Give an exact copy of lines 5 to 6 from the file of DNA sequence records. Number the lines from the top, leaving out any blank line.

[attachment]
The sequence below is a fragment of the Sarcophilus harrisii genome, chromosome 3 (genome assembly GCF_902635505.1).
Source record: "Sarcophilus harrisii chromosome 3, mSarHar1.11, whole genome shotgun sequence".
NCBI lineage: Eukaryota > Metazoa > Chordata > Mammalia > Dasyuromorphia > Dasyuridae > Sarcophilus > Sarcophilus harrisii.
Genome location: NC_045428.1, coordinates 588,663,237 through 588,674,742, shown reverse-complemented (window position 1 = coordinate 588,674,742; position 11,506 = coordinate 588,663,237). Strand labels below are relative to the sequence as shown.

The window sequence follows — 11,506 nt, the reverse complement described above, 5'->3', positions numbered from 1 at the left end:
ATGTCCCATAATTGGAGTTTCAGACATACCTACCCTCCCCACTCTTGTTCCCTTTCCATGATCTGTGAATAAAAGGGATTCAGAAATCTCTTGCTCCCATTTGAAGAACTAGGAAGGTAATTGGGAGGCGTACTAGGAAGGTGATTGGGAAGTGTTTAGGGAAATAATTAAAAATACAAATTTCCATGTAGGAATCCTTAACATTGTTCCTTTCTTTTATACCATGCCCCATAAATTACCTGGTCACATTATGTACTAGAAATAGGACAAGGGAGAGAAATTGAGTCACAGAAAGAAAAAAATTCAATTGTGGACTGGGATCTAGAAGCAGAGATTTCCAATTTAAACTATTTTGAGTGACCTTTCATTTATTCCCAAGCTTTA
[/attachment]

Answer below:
The window sequence follows — 11,506 nt, the reverse complement described above, 5'->3', positions numbered from 1 at the left end:
ATGTCCCATAATTGGAGTTTCAGACATACCTACCCTCCCCACTCTTGTTCCCTTTCCATGATCTGTGAATAAAAGGGATTCAGAAATCTCTTGCTCCCATTTGAAGAACTAGGAAGGTAATTGGGAGGCGTACTAGGAAGGTGATTGGGAAGTGTTTAGGGAAATAATTAAAAATACAAATTTCCATGTAGGAATCCTTAACATTGTTCCTTTCTTTTATACCATGCCCCATAAATTACCTGGTCACATTATGTACTAGAAATAGGACAAGGGAGAGAAATTGAGTCACAGAAAGAAAAAAATTCAATTGTGGACTGGGATCTAGAAGCAGAGATTTCCAATTTAAACTATTTTGAGTGACCTTTCATTTATTCCCAAGCTTTA